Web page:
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“Justice in America”
At a time when justice can seem far away — a very distant American ideal — we need to envision it. We need to ask what true justice looks like and how we make it happen. We need to re-tell and re-articulate the stories and statements of justice that have informed and inspired movements for change throughout American history, and we need to generate new stories and statements that give us strength and hope in our present struggles.
This envisioning of justice requires a delicate balance between the pessimistic and optimistic sides of our American personality — between an awareness of the seemingly intractable systemic injustices that shape American life and a hope in our capacity for revolution and transformation.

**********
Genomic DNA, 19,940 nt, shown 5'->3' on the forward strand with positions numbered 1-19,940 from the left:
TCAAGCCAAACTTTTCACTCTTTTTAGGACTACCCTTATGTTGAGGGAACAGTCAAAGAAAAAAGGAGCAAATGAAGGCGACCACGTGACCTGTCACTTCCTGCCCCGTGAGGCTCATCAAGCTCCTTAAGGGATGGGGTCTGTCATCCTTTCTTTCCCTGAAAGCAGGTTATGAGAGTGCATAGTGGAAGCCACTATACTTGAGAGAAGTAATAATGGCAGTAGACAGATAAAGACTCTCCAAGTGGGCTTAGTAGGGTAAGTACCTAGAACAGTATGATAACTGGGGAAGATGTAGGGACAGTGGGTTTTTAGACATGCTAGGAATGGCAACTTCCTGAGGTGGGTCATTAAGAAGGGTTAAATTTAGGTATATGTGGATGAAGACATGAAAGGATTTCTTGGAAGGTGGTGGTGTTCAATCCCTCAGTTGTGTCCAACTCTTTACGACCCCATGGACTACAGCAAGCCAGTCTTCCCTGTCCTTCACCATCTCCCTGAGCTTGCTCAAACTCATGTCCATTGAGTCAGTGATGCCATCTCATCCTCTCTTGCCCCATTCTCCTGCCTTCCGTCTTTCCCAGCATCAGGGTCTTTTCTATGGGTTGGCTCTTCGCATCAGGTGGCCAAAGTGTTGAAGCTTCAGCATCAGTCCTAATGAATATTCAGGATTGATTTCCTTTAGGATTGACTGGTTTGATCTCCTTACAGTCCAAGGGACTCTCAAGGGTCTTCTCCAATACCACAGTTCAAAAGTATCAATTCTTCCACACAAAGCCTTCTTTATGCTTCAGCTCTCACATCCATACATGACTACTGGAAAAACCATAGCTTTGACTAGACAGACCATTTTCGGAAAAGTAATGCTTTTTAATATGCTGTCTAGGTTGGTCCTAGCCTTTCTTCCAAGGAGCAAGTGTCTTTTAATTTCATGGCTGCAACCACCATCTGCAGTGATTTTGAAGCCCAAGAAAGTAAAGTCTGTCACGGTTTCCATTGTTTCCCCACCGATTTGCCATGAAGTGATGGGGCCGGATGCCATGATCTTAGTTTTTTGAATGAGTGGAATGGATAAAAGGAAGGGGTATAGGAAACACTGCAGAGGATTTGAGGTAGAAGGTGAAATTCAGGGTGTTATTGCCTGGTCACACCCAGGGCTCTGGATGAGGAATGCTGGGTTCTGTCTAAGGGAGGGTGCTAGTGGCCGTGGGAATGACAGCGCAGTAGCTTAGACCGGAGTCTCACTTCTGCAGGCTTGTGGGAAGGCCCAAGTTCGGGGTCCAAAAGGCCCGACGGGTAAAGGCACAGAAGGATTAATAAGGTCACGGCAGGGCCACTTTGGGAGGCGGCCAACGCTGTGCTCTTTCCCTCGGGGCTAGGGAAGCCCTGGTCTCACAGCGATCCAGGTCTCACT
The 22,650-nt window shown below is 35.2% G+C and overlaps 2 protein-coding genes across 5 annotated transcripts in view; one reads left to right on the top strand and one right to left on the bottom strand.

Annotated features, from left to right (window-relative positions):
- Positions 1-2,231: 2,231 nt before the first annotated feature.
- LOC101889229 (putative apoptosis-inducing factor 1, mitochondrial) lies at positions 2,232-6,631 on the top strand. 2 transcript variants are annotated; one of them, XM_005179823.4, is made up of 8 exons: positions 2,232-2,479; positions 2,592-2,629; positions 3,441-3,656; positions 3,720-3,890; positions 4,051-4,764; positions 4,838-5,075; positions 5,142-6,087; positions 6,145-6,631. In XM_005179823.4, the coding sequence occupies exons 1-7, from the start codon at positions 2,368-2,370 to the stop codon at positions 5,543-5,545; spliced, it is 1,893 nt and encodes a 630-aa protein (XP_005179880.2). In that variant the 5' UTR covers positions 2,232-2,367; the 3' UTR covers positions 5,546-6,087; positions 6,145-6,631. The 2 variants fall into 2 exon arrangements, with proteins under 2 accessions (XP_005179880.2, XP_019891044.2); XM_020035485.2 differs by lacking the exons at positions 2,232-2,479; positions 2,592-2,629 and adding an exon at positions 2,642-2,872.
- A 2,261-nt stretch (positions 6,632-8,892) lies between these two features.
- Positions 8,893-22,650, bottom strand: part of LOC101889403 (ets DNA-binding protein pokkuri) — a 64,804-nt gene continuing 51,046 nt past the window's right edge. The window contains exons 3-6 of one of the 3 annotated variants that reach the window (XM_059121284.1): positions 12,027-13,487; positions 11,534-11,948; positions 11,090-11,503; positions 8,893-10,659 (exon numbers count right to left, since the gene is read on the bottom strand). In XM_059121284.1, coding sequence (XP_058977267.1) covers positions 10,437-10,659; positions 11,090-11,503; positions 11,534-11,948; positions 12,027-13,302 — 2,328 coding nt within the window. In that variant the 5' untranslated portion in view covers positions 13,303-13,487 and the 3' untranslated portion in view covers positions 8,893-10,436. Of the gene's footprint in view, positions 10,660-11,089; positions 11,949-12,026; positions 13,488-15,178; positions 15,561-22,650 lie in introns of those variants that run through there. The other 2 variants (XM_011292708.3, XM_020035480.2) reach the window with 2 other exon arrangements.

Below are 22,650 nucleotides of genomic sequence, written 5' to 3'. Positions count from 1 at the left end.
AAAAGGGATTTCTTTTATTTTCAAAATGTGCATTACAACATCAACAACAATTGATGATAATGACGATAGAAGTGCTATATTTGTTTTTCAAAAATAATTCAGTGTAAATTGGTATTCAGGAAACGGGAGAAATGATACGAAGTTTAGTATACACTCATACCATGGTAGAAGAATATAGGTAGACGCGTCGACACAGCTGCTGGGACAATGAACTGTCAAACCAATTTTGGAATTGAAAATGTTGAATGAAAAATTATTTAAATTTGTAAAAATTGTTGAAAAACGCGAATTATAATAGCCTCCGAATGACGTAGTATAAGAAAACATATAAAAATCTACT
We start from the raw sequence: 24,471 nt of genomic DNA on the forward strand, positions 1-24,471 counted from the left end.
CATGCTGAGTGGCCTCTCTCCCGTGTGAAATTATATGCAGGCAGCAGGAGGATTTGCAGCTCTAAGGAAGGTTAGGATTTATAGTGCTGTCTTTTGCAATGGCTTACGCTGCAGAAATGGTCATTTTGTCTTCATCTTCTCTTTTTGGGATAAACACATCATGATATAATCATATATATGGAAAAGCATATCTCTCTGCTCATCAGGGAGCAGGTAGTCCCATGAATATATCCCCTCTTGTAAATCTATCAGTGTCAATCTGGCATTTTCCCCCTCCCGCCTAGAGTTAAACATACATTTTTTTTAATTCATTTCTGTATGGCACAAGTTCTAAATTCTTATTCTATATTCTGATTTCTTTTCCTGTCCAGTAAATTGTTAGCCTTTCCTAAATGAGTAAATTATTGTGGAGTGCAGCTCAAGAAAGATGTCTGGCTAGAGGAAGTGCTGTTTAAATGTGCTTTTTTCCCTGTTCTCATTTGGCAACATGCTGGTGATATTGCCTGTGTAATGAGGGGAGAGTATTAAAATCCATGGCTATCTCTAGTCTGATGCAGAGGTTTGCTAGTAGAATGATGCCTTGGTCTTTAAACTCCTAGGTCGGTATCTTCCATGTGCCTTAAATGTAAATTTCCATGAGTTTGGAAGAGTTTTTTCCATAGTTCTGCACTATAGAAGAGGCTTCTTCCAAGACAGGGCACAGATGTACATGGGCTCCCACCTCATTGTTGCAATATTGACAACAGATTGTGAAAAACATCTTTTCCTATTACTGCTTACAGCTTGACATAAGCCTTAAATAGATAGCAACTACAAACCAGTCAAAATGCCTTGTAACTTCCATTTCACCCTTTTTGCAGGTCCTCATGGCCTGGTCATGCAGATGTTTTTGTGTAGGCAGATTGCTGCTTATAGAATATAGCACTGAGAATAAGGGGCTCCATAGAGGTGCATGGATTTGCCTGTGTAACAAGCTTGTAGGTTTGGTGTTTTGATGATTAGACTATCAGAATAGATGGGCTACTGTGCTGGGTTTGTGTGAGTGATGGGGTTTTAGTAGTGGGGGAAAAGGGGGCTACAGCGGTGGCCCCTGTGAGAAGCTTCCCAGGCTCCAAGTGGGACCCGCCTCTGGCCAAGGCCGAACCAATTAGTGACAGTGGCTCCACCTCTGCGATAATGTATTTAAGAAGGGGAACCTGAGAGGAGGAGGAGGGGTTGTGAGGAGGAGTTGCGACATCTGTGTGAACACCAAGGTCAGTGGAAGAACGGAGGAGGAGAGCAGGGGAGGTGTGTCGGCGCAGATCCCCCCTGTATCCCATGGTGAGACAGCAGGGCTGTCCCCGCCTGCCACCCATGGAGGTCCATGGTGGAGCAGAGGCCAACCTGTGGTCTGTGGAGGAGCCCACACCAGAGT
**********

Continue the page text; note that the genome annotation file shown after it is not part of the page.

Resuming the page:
The work of our keynote speaker, James Forman, Jr., eloquently articulates that balance as he explores devastatingly flawed attempts at criminal justice reform in order to see a path to a better future.
After our keynote speaker sets the tone, the rest of the day provides an opportunity to see how teachers of American Studies are integrating these issues into lessons, units, text selection, and even classroom activities and procedures. We invite you to submit a proposal to lead a session, sharing something you’ve already done or hope to do with your students. We are especially looking for sessions that actively engage the attendees, and perhaps even provide classroom-ready suggestions.
Ready to register? Go to the registration page.